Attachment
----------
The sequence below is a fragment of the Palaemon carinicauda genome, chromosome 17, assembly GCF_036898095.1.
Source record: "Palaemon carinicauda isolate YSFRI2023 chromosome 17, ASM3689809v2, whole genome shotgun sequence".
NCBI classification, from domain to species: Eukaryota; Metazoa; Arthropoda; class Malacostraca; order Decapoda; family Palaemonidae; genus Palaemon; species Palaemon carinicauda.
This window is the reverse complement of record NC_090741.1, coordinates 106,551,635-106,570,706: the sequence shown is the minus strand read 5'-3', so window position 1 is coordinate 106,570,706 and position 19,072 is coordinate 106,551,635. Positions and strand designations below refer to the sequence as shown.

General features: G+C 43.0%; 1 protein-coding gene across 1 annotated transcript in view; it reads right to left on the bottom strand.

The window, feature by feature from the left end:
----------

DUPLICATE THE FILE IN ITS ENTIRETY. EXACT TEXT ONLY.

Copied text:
The sequence below is a fragment of the Palaemon carinicauda genome, chromosome 17, assembly GCF_036898095.1.
Source record: "Palaemon carinicauda isolate YSFRI2023 chromosome 17, ASM3689809v2, whole genome shotgun sequence".
NCBI classification, from domain to species: Eukaryota; Metazoa; Arthropoda; class Malacostraca; order Decapoda; family Palaemonidae; genus Palaemon; species Palaemon carinicauda.
This window is the reverse complement of record NC_090741.1, coordinates 106,551,635-106,570,706: the sequence shown is the minus strand read 5'-3', so window position 1 is coordinate 106,570,706 and position 19,072 is coordinate 106,551,635. Positions and strand designations below refer to the sequence as shown.

General features: G+C 43.0%; 1 protein-coding gene across 1 annotated transcript in view; it reads right to left on the bottom strand.

The window, feature by feature from the left end: